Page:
A worker walks past solar panels at a solar farm in Shilin, China.
By KEITH BRADSHER/NYTimes
BEIJING — When President Obama called this week for a “national mission” to expand the use of clean energy and increase American energy independence, Chinese officials might have nodded knowingly.
Color China Photo, Via Associated Press
Turbines of the Donghai Bridge Offshore Wind Farm in Shanghai. China invested almost twice as much in renewable energy last year as the United States.
The government here is already far along in drafting energy legislation with similar goals for China, according to Chinese officials and executives.
Like the energy future that Mr. Obama briefly described in his Oval Office address on Tuesday, the Chinese proposal calls for more reliance on renewable energy and greater emphasis on energy conservation, two drafters of the legislation said.
But because this is China, there are big differences, too. In contrast to the Obama vision, the plan here preserves a central role for coal — the dirtiest fossil fuel in terms of emissions of greenhouse gases, but a resource that China has in abundance.
And while Mr. Obama voiced goals of addressing climate change and improving national security at the same time, the discussions in China have been focused almost entirely on security issues, people inside and outside the government said.
In other words, as China counts on more years of global leadership in economic growth, global warming remains a secondary concern. Secure sources of energy to fuel that growth are what matter most, whatever the implications for world energy markets and the global environment — not to mention foreign investors, who may or may not have a significant role to play in China’s energy industry under the draft law.
The proposed law, which is expected to be adopted by early next year, says that “energy supply should be where you can plant your foot on it,” meaning that as much as possible should come from within China, said Li Junfeng, a senior energy policy maker and member of the interagency committee drafting the law.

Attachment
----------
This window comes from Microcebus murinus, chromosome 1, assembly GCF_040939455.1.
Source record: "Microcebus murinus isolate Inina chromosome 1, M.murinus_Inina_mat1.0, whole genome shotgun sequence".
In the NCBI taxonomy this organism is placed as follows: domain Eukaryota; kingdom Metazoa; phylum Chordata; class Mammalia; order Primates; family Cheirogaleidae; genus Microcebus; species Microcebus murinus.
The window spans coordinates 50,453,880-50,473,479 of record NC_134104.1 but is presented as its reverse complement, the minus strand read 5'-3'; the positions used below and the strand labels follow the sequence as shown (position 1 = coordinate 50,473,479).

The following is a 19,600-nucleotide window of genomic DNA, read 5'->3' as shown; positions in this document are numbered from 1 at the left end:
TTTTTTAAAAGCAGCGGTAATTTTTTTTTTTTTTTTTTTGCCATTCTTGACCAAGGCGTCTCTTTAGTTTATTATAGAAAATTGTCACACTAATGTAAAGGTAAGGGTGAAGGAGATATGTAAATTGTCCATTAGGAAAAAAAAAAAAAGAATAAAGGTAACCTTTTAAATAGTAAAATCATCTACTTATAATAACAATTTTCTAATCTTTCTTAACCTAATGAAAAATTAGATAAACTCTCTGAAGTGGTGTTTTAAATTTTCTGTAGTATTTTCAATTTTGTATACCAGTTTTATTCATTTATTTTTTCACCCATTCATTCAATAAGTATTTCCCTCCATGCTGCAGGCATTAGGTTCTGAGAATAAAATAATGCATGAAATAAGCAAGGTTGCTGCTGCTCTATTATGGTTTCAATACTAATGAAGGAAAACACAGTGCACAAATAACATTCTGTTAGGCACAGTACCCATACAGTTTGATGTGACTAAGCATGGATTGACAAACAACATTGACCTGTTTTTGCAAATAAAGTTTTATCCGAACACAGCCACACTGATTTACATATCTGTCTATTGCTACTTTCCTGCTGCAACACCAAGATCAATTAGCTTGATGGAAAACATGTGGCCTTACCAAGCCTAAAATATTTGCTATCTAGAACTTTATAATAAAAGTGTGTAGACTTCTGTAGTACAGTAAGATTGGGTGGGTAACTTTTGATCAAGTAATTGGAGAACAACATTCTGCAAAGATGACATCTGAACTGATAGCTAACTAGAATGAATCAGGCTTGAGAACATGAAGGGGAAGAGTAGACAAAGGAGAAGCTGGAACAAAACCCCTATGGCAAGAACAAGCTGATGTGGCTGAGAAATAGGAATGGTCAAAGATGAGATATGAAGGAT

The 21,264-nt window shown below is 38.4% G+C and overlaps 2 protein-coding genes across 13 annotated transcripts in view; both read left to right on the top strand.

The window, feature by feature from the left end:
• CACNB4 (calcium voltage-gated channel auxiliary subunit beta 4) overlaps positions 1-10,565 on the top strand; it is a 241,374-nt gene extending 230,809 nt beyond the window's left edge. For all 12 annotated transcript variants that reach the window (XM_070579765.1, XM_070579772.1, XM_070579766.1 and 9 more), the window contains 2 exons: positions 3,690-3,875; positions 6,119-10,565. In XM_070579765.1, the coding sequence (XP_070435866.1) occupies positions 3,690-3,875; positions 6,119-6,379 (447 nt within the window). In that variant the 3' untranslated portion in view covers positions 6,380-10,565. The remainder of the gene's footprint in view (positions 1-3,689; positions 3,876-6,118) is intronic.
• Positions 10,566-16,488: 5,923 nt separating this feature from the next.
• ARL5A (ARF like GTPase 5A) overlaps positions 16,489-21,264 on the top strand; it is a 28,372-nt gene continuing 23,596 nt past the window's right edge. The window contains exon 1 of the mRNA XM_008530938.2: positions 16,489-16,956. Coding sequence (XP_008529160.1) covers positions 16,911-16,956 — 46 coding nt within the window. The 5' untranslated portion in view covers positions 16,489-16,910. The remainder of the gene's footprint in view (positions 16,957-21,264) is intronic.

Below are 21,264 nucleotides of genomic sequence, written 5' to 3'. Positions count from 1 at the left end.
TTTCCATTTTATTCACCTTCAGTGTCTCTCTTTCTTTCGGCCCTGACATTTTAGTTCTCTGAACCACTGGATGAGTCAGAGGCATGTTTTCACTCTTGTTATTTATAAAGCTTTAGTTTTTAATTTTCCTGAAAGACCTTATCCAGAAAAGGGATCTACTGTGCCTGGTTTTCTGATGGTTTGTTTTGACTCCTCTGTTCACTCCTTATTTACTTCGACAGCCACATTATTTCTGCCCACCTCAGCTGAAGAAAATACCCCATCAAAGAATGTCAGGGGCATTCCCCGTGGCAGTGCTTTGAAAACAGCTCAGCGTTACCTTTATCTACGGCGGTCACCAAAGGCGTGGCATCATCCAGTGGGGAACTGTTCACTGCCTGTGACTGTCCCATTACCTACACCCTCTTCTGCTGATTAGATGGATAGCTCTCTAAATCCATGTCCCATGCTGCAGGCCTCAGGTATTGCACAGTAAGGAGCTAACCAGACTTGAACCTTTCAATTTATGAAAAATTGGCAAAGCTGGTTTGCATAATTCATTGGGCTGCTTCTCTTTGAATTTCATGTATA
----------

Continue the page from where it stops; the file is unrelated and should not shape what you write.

That belief has underpinned China’s rapid expansion in renewable energy, because it tends to be made in China, Mr. Li said. China has just emerged as the world’s largest manufacturer of wind turbines and solar panels, and plans to be the world’s biggest builder of nuclear power plants in the coming decade. It invested nearly twice as much as the United States last year in renewable energy.
But energy security also explains the continued reliance on coal, for which China has the world’s third-largest reserves, after the United States and Russia. Burning coal, which produces four-fifths of China’s electricity, has already turned China into the world’s largest emitter of greenhouse gases by an ever-widening margin each year since 2006.
Air pollution problems like acid rain have come up during the drafting process, but global warming has not figured prominently. China’s top global warming negotiator, Xie Zhenhua, is not even on the 21-member commission that China created in January to set energy policy.
“There is a stronger sense of energy security than climate change,” said Zou Ji, an international climate negotiator for China until his retirement last August; he is now the China country director for the World Resources Institute, an international environmental group.
The American commerce secretary, Gary Locke, said that the Obama administration also wanted to foster energy security by looking for ways to produce more clean energy in the United States, and was not just focusing on environmental issues.
“Certainly energy independence is a high priority of President Obama, and energy independence does equal energy security,” Mr. Locke said in an interview.
But China’s soaring energy demand seems to give it a greater sense of urgency on the security front.
An oil exporter as recently as the early 1990s, China passed the United States last year as the biggest customer for Saudi oil and gas exports. Within as few as five years, it will be importing a higher percentage of its oil than the United States.